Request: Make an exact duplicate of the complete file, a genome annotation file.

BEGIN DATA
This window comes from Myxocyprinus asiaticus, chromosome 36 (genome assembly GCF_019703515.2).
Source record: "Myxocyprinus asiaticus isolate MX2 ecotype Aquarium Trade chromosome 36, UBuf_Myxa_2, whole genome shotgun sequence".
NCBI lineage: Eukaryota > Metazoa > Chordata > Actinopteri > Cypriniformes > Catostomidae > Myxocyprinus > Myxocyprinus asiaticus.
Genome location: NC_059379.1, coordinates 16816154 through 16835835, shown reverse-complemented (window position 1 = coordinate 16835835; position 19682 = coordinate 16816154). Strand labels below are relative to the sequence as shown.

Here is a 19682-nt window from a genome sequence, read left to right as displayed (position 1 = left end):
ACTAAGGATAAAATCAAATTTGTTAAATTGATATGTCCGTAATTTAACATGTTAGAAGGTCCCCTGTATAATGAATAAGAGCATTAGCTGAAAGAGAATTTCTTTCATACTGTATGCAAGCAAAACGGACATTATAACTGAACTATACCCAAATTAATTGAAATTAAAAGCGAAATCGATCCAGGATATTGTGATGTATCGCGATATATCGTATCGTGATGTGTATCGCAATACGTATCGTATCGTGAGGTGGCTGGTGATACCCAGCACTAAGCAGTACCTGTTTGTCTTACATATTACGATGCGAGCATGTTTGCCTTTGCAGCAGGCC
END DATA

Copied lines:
This window comes from Myxocyprinus asiaticus, chromosome 36 (genome assembly GCF_019703515.2).
Source record: "Myxocyprinus asiaticus isolate MX2 ecotype Aquarium Trade chromosome 36, UBuf_Myxa_2, whole genome shotgun sequence".
NCBI lineage: Eukaryota > Metazoa > Chordata > Actinopteri > Cypriniformes > Catostomidae > Myxocyprinus > Myxocyprinus asiaticus.
Genome location: NC_059379.1, coordinates 16816154 through 16835835, shown reverse-complemented (window position 1 = coordinate 16835835; position 19682 = coordinate 16816154). Strand labels below are relative to the sequence as shown.

Here is a 19682-nt window from a genome sequence, read left to right as displayed (position 1 = left end):
ACTAAGGATAAAATCAAATTTGTTAAATTGATATGTCCGTAATTTAACATGTTAGAAGGTCCCCTGTATAATGAATAAGAGCATTAGCTGAAAGAGAATTTCTTTCATACTGTATGCAAGCAAAACGGACATTATAACTGAACTATACCCAAATTAATTGAAATTAAAAGCGAAATCGATCCAGGATATTGTGATGTATCGCGATATATCGTATCGTGATGTGTATCGCAATACGTATCGTATCGTGAGGTGGCTGGTGATACCCAGCACTAAGCAGTACCTGTTTGTCTTACATATTACGATGCGAGCATGTTTGCCTTTGCAGCAGGCC